Standing on the bath with a glass of gin while staring out the window bleakly? That’s something else we have in common, too. 

I must write to Julia. We could be friends.

At last I have something in common with Julia Roberts ¿ I¿m not going to the Met Gala either

At last I have something in common with Julia Roberts — I’m not going to the Met Gala either

Julia Roberts' Instagram post showing the dress she intended to wear

Julia Roberts’ Instagram post showing the dress she intended to wear 

Prince Harry has sold his guns. This seems to be a moment, a turning point, as he embraces his new life in America. 

It certainly puts his old toff life with the hunting and shooting set behind him for ever.

It is unlikely he bought the Purdey shotguns himself. They were probably a gift. 

It is hard to imagine even now that Harry would sell a gift from his father or grandfather — but surely their sale must have raised some social difficulty? 

One thing is for sure. Guns are not the only thing Harry has given up for love and Meghan — an entire country, at the last count — but the question is, what has she given up for him?

We’ll look back on life under lockdown with affection

Is this really going to be our last weekend in lockdown? The daily figures seem to ­suggest the curve is not flattening, but remaining stubbornly robust.

A serious condition linked to Covid-19 is affecting children, while there seems to be no real evidence that in hotspots such as London there is less chance of falling ill than there was last week. 

Hundreds of people are still dying every day, there are more new infections — are we really past the peak? 

Is the crisis in care homes under control, can the new app really test, trace and isolate efficiently, are the NHS and key workers fully supported with PPE?

If the answer to any of these questions is no, then surely we are safer in some form of lockdown?

My fear is also that coming out of lockdown will prove to be so much more ­difficult than lockdown itself. That we will look back on these days of isolation in a haze of warm affection.

The commonality of purpose, the shared experience, the sticking together — all that will dissipate once the rules are relaxed.

Already we can see the fracture lines ­forming. Will British society rupture further as the economic crisis deepens and people begin to understand the bleakness that lies ahead? I am afraid that the answer is – a yes from me.

The sad truth about Billie

Billie Henry has just been given a suspended eight-month jail term for harassing her ex-boyfriend.

The 28-year-old, who is the adopted daughter of Lenny Henry and Dawn French, began a ­campaign that caused distress and anxiety after the man ended their five-month relationship.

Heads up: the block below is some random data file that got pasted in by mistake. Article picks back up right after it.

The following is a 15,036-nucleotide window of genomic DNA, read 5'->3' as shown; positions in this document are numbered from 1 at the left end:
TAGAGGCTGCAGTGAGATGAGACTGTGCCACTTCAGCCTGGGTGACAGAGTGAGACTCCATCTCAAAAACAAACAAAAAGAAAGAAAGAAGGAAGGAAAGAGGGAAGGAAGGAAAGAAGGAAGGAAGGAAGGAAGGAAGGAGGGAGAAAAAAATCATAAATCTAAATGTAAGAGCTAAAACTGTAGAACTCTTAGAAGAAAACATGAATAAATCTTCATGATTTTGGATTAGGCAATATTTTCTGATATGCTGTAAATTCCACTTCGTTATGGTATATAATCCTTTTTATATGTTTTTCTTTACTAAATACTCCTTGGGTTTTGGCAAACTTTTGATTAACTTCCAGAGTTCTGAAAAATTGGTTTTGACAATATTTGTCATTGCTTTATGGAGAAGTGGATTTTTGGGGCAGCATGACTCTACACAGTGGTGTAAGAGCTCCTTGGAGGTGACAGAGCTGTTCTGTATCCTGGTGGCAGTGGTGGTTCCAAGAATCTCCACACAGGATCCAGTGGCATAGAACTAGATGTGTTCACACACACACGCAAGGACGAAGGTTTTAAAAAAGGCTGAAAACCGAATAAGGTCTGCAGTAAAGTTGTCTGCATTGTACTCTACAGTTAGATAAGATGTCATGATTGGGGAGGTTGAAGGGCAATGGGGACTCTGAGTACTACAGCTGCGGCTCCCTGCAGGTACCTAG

There were accusations of sex abuse, she threatened him with ­violence and bombarded him with emails, including some that she pretended were from her father, offering to pay off her ex’s debts.

It is clear there are enormous ­difficulties on all sides in this very sad case. However, can it really be true that the Press are to blame?

In Truro Crown Court, Henry’s barrister Jo Martin QC said that her ‘formative years were unusual and unique. Her parents did all they could to keep her out of the public eye but she was still subject to Press reporting and that had an effect on her childhood.’ 

Billie Henry (left) pictured with actress mother Dawn French and comedian father Lenny Henry

Billie Henry (left) pictured with actress mother Dawn French and comedian father Lenny Henry

To be ­scrupulously fair, there has been very little about Billie in the news over the years, excepting the ­occasional lavish interviews given by her mother in Hello and other magazines — in which she talked about her daughter at length.

A far more statistically likely cause for any unhappiness in ­Billie’s childhood could have been her ­parents’ deteriorating relationship due to Lenny Henry’s reported ­infidelity — and their subsequent divorce when Billie was 18.

In more recent interviews, Dawn French has often talked of her ­fractious relationship with her daughter which she likened to ‘peacetime, battles, war’.

It is wrong, glib and utterly facile to try to elicit sympathy by blaming the Press for a family situation that is clearly raw, complex and difficult. I’m glad that in this case, the judge ignored the imputation.

Elon Musk and his girlfriend have called their baby X Æ A-12 Musk. Poor little mite. 

It underlines my conviction that some people should never be allowed to be parents. 

Especially the kind of selfish egocentrics like the Musks who never think about the playground taunts or casual cruelty that such a name might invoke further down the line. 

Or indeed that the child will change his name to Derek or Simon as soon as possible.

The couple (pictured) may yet be thwarted. They have been refused permission to register the name in California — and it is heartening to see the authorities tightening up on such indulgent nonsense.

Recently, a Welsh mother was not allowed to call her baby girl Cyanide. But it sounds so pretty, she complained!

Elon Musk (pictured) and his girlfriend Grimes have called their baby X Æ A-12 Musk

Elon Musk (pictured) and his girlfriend Grimes have called their baby X Æ A-12 Musk

Michelle’s supreme sacrifice

Michelle Obama said this week that having children was a ­concession she had to make that forced her to give up her aspirations and dreams of becoming Barack’s equal. As a politician, as a lawyer, as a ­professional person. Mrs Obama didn’t sound like she regretted her decision — but it does prove that women (even superwomen like her) usually are the ones who have to make the major sacrifices. 

Nicolas Cage will be ­wonderful as Netflix star Joe Exotic — but there is a downside to the veneration of this tiger-baiting low life.

His simply awful park in Oklahoma is ­currently open and attracting even ­bigger crowds of stupids coming to gawp at his wretched animals. 

Pictured: Nicolas Cage

Pictured: Joe Exotic

Nicolas Cage will be ­wonderful as Netflix star Joe Exotic — but there is a downside to the veneration of this tiger-baiting low life

Read more at DailyMail.co.uk